Investigating Additively Manufactured 17-4 PH for Structural Applications
- 15 Downloads
This study takes a benchmarking approach to the processing of 17-4 PH using selective laser melting by having two facilities that use their own best practices to process materials. Hot isostatic pressing (HIP) is used by both facilities as part of the thermomechanical processing following printing to explore whether it can improve the consistency of mechanical properties. Results revealed that HIP reduced average porosity of 17-4 parts and that the yield strength of parts following solutionization and aging met wrought material property targets. Strain to failure of one of the facilities parts was less than 5% compared to greater than 9% for the other facility. Inspection of failure surfaces revealed this discrepancy was caused by pores (2-4% area fraction) on the failure surfaces of the low ductility parts. These results are viewed with respect to the intended application of this material as a structural element for wind tunnel testing.
Keywordsadditive manufacturing hot isostatic pressing heat treatment precipitation hardened steel 17-4 stainless steel
This work was supported by NASA’s Aerosciences Evaluation and Test Capabilities (AETC) Project. Thanks to Clara Mock at the Army Research Laboratory for performing the x-ray computed tomography work.
- 1.D. Cahill, F. Steinle, and S. Richardson, Evaluation of Wind Tunnel Internal Force Balances from Multiple Vendors, in Aerospace sciences meetings (American Institute of Aeronautics and Astronautics, 2004). https://doi.org/10.2514/6.2004-1292
- 2.L.E. Murr, E. Martinez, J. Hernandez, S. Collins, K.N. Amato, S.M. Gaytan, and P.W. Shindo, Microstructures and Properties of 17-4 ph Stainless Steel Fabricated by Selective Laser Melting, J. Mater. Res. Technol., 2012, 1(3), p 167–177. https://doi.org/10.1016/S2238-7854(12)70029-7 CrossRefGoogle Scholar
- 4.B.C. Salzbrenner, J.M. Rodelas, J.D. Madison, B.H. Jared, L.P. Swiler, Y.-L. Shen, and B.L. Boyce, High-throughput Stochastic Tensile Performance of Additively Manufactured Stainless Steel, J. Mater. Process. Technol., 2017, 241, p 1–12. https://doi.org/10.1016/j.jmatprotec.2016.10.023 CrossRefGoogle Scholar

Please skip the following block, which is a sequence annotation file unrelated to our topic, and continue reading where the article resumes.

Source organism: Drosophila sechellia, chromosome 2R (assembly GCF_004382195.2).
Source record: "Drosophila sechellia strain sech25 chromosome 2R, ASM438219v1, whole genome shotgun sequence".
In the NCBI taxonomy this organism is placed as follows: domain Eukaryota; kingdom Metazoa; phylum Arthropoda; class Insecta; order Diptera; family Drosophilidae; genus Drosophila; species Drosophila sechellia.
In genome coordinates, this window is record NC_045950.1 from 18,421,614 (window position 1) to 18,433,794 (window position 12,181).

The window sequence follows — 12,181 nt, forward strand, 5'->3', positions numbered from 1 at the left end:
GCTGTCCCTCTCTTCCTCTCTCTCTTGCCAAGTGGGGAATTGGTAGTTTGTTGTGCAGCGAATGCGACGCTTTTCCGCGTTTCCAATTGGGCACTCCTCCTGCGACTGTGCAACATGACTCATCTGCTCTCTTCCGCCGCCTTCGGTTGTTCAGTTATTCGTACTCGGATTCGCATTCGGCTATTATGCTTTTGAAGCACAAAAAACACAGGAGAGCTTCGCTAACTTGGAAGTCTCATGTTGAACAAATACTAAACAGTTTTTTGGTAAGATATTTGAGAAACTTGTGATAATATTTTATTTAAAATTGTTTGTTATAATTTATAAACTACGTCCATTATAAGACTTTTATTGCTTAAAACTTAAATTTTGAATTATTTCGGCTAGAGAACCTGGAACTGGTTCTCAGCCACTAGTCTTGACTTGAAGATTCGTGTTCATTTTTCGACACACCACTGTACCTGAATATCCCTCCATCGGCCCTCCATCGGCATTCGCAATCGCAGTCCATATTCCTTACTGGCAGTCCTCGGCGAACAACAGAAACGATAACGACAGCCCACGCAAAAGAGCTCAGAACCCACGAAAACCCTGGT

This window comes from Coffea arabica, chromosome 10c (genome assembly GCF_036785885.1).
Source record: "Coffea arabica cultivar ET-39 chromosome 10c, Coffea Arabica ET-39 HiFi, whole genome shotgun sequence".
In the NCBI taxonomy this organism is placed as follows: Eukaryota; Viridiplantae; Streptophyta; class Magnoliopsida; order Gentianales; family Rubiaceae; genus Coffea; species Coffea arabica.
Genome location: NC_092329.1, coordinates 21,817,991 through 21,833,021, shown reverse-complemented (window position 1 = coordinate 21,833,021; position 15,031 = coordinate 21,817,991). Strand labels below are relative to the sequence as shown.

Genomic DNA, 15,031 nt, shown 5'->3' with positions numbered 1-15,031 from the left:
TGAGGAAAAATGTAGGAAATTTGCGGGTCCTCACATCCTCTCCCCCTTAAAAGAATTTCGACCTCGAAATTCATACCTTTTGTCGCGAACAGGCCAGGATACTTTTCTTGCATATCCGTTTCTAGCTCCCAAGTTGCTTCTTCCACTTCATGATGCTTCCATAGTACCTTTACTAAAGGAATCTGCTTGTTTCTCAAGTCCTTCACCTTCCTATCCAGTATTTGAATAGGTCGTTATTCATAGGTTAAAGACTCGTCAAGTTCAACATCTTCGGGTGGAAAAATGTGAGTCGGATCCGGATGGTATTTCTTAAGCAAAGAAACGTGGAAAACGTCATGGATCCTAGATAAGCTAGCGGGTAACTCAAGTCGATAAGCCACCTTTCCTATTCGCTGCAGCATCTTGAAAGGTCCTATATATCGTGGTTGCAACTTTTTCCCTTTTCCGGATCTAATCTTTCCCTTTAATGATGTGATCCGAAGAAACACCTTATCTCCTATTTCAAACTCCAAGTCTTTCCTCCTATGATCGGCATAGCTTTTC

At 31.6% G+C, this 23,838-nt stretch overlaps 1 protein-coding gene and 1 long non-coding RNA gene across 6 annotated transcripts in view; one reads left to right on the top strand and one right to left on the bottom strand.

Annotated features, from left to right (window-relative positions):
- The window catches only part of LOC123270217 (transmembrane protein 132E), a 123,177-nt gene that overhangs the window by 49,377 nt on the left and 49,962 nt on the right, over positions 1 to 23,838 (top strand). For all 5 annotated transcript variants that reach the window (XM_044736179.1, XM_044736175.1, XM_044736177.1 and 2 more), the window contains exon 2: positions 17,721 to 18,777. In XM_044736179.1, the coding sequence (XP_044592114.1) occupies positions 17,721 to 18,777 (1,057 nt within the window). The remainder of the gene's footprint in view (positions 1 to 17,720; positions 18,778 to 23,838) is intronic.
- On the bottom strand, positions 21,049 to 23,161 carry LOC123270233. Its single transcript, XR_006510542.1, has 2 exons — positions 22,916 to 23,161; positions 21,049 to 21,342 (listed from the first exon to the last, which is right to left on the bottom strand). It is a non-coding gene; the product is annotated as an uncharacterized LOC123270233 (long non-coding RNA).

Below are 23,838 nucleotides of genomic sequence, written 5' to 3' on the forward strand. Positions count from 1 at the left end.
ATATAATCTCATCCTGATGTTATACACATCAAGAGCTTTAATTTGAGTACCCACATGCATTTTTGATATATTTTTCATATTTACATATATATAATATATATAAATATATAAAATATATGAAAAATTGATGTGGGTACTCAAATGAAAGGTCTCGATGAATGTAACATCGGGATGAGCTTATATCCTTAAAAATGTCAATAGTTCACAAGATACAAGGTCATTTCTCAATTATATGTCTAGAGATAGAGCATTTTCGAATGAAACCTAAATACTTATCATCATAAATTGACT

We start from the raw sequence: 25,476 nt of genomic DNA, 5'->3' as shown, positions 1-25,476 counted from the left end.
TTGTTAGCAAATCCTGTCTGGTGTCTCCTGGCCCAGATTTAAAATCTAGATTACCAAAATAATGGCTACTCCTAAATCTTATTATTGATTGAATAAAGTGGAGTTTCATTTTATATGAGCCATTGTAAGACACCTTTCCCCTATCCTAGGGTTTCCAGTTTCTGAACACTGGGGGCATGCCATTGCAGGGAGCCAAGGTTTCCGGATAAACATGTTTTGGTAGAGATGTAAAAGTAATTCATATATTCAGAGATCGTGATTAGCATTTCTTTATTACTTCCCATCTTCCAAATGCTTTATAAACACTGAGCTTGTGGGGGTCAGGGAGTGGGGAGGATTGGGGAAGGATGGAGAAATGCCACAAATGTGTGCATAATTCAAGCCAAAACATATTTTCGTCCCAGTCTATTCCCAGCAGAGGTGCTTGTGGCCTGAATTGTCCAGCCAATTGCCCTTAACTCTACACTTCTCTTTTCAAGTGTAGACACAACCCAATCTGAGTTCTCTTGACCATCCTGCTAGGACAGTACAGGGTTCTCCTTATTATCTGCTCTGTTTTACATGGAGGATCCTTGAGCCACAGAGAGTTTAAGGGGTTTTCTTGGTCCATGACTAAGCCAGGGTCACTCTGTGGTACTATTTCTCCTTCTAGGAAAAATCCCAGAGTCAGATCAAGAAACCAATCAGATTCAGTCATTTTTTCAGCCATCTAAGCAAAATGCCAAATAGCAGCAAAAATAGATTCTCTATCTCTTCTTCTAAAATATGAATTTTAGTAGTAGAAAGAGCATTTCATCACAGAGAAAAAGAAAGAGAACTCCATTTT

- 7.B. Farber, K.A. Small, C. Allen, R.J. Causton, A. Nichols, J. Simbolick, and M.L. Taheri, Correlation of Mechanical Properties to Microstructure in Inconel 718 Fabricated by Direct Metal Laser Sintering, Mater. Sci. Eng. A, 2018, 712, p 539–547. https://doi.org/10.1016/j.msea.2017.11.125 CrossRefGoogle Scholar
- 8.M. Aydinöz, F. Brenne, M. Schaper, C. Schaak, W. Tillmann, J. Nellesen, and T. Niendorf, On the Microstructural and Mechanical Properties of Post-treated Additively Manufactured Inconel 718 Superalloy Under Quasi-Static and Cyclic Loading, Mater. Sci. Eng. A, 2016, 669, p 246–258. https://doi.org/10.1016/j.msea.2016.05.089 CrossRefGoogle Scholar
- 9.A. Kreitcberg, V. Brailovski, and S. Turenne, Effect of Heat Treatment and Hot Isostatic Pressing on the Microstructure and Mechanical Properties of Inconel 625 Alloy Processed by Laser Powder Bed Fusion, Mater. Sci. Eng. A, 2017, 689, p 1–10. https://doi.org/10.1016/j.msea.2017.02.038 CrossRefGoogle Scholar
- 12.T. LeBrun, T. Nakamoto, K. Horikawa, and H. Kobayashi, Effect of Retained Austenite on Subsequent Thermal Processing and Resultant Mechanical Properties of Selective Laser Melted 17-4 ph Stainless Steel, Mater. Des., 2015, 81, p 44–53. https://doi.org/10.1016/j.matdes.2015.05.026 CrossRefGoogle Scholar
- 13.B.L. Bramfitt and A.O. Benscoter, Metallographer’s Guide: Practices and Procedures for Irons and Steels, ASM International, Materials Park, 2002Google Scholar